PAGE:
It appears that a charter school could be moving on 's campus after all, according to a report released by the Los Angeles Unified School District on Tuesday.
The Los Angeles Unified School District Board of Education on Tuesday approved allocating more than $10 million in Measures K, R and Y funds to pay for 51 co-location renovation projects, which would provide facilities for charter school students on LAUSD campuses.
Among the projects approved was $450,000 to create eight new classrooms and a new office on Franklin's campus for students from California Academy of Liberal Studies (CALS), which is currently located near Downtown.
The board approved the motion 8-0, with five members abstaining.
According to the board report, CALS currently enrolls 227 students.
As of Thursday afternoon, teachers and administrators at both Franklin High School and CALS were reacting with a mixture of surprise and confusion the board's action.
Los Angeles International Charter School (LAICHS), located in on Coleman Avenue in nearby Hermon, had originally applied to operate on Franklin's campus through California Prop. 39, which states that "district facilities should be shared fairly among all public school students, including those in charter schools."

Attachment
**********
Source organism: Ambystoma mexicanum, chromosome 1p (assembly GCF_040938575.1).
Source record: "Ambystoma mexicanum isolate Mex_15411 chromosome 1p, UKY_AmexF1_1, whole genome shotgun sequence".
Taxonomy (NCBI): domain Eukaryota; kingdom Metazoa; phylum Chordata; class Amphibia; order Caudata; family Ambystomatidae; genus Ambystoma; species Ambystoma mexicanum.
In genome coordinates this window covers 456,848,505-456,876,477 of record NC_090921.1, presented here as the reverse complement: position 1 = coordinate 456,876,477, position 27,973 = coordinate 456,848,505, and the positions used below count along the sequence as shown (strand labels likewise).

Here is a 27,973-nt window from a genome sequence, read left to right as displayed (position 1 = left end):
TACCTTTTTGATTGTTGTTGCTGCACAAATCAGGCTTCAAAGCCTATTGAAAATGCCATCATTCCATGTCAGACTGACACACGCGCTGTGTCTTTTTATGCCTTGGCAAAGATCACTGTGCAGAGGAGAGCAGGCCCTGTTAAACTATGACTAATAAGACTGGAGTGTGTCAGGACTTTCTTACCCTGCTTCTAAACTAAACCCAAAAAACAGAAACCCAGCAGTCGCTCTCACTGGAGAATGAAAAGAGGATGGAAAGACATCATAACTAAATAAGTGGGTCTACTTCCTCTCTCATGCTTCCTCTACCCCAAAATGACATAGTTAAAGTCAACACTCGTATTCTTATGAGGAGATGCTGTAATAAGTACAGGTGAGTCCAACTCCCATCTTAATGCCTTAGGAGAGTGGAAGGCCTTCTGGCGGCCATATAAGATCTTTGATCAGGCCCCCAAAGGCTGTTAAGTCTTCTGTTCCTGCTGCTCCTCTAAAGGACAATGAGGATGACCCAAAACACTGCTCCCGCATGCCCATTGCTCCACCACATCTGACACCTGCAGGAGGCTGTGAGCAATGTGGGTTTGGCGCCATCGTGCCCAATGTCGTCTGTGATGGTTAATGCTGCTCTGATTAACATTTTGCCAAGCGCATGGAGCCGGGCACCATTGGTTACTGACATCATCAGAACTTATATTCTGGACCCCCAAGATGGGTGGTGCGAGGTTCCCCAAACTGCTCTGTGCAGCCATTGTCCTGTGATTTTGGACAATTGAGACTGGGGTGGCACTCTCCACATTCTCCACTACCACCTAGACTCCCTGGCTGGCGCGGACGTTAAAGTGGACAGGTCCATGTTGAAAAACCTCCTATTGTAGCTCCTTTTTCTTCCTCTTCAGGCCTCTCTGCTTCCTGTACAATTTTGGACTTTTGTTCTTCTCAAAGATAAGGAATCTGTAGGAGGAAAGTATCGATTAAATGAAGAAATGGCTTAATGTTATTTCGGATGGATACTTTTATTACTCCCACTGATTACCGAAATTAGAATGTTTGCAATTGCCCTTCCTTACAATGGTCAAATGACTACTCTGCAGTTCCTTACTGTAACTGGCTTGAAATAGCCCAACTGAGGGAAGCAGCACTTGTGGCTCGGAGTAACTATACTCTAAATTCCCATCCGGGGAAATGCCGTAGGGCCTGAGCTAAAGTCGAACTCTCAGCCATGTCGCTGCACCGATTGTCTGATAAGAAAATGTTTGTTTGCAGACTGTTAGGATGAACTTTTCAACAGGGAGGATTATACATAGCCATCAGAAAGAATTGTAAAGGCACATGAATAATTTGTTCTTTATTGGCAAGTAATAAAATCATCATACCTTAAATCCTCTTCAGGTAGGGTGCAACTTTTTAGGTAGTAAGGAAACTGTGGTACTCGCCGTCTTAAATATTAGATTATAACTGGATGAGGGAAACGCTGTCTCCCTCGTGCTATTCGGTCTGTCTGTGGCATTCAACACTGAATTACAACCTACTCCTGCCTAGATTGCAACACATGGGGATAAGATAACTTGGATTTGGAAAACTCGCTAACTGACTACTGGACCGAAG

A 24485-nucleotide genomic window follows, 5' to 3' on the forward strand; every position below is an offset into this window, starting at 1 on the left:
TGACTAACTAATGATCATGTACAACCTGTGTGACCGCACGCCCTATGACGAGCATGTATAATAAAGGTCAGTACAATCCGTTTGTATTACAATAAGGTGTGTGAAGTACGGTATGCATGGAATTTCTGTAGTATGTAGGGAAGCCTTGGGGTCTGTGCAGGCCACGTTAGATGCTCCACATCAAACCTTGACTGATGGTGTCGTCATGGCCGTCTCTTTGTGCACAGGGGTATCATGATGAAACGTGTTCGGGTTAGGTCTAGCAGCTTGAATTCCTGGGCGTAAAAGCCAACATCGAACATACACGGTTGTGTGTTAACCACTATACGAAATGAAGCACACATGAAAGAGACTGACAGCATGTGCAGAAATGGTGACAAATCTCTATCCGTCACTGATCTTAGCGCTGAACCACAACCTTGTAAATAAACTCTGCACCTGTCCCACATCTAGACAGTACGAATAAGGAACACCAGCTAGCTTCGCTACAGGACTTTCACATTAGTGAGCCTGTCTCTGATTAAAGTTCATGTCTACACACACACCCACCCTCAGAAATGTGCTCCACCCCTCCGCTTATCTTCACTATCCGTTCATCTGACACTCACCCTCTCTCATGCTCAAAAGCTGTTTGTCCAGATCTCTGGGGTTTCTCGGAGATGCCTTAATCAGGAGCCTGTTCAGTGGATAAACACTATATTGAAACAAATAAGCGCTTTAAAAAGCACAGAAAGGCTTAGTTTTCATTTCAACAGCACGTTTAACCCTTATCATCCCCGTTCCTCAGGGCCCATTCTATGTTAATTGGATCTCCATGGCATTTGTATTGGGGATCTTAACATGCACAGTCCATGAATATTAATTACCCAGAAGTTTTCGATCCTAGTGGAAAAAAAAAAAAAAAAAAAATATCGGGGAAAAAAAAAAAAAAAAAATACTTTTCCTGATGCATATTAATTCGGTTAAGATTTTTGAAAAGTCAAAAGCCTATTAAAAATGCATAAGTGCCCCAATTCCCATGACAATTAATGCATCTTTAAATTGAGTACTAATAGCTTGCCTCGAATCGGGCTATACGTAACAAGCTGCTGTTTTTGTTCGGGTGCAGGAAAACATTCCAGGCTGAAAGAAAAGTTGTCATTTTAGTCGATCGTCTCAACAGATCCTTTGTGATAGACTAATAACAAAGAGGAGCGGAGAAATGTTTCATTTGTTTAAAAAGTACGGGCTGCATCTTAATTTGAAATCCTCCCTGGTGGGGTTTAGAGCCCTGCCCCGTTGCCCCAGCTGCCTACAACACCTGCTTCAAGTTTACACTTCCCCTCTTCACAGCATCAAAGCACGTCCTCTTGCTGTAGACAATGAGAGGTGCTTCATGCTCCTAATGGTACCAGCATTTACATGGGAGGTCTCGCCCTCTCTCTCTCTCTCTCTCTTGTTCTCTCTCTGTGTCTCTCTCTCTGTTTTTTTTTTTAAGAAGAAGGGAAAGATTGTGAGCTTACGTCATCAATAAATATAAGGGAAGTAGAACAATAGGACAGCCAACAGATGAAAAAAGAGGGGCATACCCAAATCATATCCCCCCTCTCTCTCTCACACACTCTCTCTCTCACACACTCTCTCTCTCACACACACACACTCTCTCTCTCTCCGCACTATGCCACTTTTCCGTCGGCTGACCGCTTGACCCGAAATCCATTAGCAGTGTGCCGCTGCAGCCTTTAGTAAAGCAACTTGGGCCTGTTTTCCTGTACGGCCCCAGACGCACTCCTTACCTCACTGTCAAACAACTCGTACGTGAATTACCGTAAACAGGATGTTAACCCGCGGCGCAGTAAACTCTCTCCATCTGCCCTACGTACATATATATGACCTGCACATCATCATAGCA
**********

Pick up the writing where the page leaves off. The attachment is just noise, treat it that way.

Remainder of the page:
Prop. 39 also requires that the facilities provided to charter school students be roughly equivalent to those used by public school students.
LAICHS turned down the offer to move to Franklin due to fears that the campus would provide a
According to CALS founder Ref Rodriguez, the charter school had listed Franklin as a potential co-location destination on its Prop. 39 application, but had never received a formal offer from LAUSD.
"Franklin was named, but the last thing we heard from LAUSD was an offer to move onto a campus in the Pacoima area, which we refused," Rodriguez said. "Communications with the district on Proposition 39 isn't very clear."
Monica Whalen, the United Teachers of Los Angeles Representative at Franklin High School and the most vocal opponent of LAICHS co-location effort, said nobody, including Principal Joseph Nacorda had been informed of LAUSD's offer to CALS until Thursday afternoon.
"I had no idea this was happening, I got this from a union person," Whalen said, referring to LAUSD motion authorizing fund to prepare district campuses for charter schools. "And my principal had never seen this. There's no communication."
Rodriquez, who lives in Northeast L.A., said he was aware of the tension between LAICHS and Franklin, and had not desire to repeat it with CALS.
"We in no way want to be perceived as if we are taking away things the community wants or needs," he said. "We know the perception in the community. Our position is that we want great schools for all kids, whether they come from a LAUSD school or a charter school. If Franklin's campus is one that makes sense for us and the community, then we would be happy to be engaged and on that campus, but if its perceived that we're taking away facilities that are things the schools need, we don't want to have any part of that."